Mountain bikers have almost 350 miles of trails to ride in the Wood River Valley, so the addition of roughly two more miles might not seem significant. But those two miles are the region's first two mountain bike "flow" trails, the first of many more, enthusiasts hope.
"Bikers like to have a place where they can push their skill level," said Greg Martin, trails coordinator for the Blaine County Recreation District and an avid mountain biker.
That opportunity is generally available on what is called a "flow trail," a one-way trail with features such as "rollers"—rises that allow fast-moving bikers to lift off at the high point before the descent, as well as turns and rock obstacles.
Until now, the valley had no such trails. Martin said the trails available have steep grades on which few bikers are willing to pedal uphill. New trails out Adams Gulch near Ketchum and Croy Canyon near Hailey, the Forbidden Fruit and Punchline trails, respectively, are one-way downhill biking trails designed to be fun for bikers.
Martin describes the one-mile Punchline trail, which opened last week, as an advanced trail that requires dedication and focus.
"It's unlike anything else we have. When you see it, you think, 'This looks like a roller coaster for a bike,'" he said.
Punchline features 30 turns with corner berms that reach up to 3 feet in height, rock obstacles and a few short climbs.
"It's the type of trail where the challenge comes in trying to memorize the line," Martin said. "You're constantly trying to ride it just a little better."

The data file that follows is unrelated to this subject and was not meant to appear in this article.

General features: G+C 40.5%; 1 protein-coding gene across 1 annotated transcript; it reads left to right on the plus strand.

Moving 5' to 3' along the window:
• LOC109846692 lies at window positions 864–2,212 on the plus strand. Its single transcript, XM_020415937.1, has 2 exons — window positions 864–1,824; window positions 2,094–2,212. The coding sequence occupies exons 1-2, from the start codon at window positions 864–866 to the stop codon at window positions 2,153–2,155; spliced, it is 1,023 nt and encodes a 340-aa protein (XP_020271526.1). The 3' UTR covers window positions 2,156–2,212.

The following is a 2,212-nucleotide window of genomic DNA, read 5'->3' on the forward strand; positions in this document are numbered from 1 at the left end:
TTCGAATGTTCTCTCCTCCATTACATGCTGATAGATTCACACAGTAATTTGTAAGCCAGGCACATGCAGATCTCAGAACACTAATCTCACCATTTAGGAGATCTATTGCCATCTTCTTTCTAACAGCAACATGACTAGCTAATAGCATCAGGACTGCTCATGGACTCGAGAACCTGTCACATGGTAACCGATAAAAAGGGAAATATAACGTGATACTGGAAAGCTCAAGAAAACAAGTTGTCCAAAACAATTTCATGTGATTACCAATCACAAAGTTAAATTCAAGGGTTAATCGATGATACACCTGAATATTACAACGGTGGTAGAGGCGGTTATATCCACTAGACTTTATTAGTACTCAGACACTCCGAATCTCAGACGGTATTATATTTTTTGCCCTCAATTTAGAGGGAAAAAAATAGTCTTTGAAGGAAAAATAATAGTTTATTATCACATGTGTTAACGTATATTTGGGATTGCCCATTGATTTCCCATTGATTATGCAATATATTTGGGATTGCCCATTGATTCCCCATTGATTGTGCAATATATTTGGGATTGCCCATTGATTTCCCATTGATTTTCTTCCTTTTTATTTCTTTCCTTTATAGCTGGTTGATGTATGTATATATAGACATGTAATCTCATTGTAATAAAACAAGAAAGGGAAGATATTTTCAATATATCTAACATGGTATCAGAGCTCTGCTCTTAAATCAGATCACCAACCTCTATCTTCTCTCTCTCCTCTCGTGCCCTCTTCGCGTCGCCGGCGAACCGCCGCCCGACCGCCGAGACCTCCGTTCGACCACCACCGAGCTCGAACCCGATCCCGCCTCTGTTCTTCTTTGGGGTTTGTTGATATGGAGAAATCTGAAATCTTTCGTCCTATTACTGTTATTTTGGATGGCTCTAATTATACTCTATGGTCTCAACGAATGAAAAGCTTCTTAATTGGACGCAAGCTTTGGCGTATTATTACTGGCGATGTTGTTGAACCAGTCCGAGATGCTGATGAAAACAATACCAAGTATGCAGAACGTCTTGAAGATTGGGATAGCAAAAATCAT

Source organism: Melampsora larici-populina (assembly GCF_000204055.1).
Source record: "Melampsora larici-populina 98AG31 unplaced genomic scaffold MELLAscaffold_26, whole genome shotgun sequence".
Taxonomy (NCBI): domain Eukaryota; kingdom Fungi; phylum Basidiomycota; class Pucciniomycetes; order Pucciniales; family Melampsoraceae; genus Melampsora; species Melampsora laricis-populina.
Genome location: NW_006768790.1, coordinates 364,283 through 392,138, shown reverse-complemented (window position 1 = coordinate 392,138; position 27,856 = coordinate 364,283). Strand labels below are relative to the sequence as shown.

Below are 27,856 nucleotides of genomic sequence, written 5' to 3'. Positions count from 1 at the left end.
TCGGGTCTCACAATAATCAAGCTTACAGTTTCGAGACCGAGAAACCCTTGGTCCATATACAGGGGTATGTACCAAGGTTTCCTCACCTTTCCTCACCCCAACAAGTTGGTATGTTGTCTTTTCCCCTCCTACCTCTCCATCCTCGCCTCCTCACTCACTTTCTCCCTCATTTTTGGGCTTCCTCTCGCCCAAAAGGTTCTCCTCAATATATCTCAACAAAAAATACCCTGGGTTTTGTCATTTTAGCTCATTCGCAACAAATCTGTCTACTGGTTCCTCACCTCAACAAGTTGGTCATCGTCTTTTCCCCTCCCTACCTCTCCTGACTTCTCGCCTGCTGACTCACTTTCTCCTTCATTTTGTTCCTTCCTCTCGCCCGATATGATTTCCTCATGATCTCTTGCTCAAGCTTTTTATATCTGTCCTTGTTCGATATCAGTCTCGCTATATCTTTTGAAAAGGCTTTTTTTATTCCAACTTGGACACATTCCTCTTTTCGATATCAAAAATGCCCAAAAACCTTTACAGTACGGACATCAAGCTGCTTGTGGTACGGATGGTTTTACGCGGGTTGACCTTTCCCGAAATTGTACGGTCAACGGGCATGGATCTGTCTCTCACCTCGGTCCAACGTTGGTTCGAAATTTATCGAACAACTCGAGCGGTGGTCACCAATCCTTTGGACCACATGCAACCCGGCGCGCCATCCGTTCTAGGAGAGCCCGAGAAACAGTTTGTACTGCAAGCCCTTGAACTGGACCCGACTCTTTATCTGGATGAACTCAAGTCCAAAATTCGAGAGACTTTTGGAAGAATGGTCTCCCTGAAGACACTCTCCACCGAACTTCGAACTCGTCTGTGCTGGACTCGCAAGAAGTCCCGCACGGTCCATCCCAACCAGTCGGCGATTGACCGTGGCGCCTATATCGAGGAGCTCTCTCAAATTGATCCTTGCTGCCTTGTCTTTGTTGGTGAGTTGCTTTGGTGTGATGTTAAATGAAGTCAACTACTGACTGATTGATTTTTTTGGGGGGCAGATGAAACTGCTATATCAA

The Forbidden Fruit Trail is still under construction, but Ketchum District Ranger Kurt Nelson said the one-mile flow trail could be open within the next week. The trail is more rollers than turns, he said, and can be accessed just off Eve's Gulch.
Nelson said the construction of these two new trails reflects a nationwide trend.
"It's becoming more and more popular in areas that have strong mountain biking communities," Nelson said. "This is our first shot for a flow trail."
Hikers will notice that the main trails in Adams Gulch have gotten a facelift, along with the main trail at Greenhorn Gulch mid-valley. Nelson said the Forest Service installed five new bridges on trails accessed by the Adams Gulch trailhead and three in Greenhorn Gulch.
The bridges replace rickety ones that would regularly get washed out, Nelson said.
"We needed sturdier bridges that spanned the floodplain better," he said, especially as beavers in Greenhorn Gulch have begun to cause flooding on the trails in recent years.
Forest Service crews also ripped up and reseeded half of the trail at the Adams Gulch trailhead, placing boulders on one half of what was formerly a very wide path in order to make it a trail.
"We just right-sized it to its intended use," Nelson said, adding that the service also removed a vehicle ford at the stream crossing.
The bridges were funded through federal grants for post-Castle Rock Fire rehabilitation work. Nelson said he hoped the final touches, such as handrails, would be completed in the next few weeks.
Katherine Wutz: email@example.com